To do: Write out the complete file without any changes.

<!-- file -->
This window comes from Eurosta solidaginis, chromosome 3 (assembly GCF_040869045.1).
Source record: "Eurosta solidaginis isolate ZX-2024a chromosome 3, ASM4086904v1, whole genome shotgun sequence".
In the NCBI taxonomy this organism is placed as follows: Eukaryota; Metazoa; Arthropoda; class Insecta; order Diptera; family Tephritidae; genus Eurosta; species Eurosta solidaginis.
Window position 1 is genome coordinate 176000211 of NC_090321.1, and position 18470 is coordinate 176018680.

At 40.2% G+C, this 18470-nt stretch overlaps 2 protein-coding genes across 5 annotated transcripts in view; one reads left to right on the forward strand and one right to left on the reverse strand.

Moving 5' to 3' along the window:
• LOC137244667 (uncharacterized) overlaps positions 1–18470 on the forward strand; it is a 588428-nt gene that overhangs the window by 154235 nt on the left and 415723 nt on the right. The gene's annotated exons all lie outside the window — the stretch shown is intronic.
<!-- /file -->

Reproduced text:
This window comes from Eurosta solidaginis, chromosome 3 (assembly GCF_040869045.1).
Source record: "Eurosta solidaginis isolate ZX-2024a chromosome 3, ASM4086904v1, whole genome shotgun sequence".
In the NCBI taxonomy this organism is placed as follows: Eukaryota; Metazoa; Arthropoda; class Insecta; order Diptera; family Tephritidae; genus Eurosta; species Eurosta solidaginis.
Window position 1 is genome coordinate 176000211 of NC_090321.1, and position 18470 is coordinate 176018680.

At 40.2% G+C, this 18470-nt stretch overlaps 2 protein-coding genes across 5 annotated transcripts in view; one reads left to right on the forward strand and one right to left on the reverse strand.

Moving 5' to 3' along the window:
• LOC137244667 (uncharacterized) overlaps positions 1–18470 on the forward strand; it is a 588428-nt gene that overhangs the window by 154235 nt on the left and 415723 nt on the right. The gene's annotated exons all lie outside the window — the stretch shown is intronic.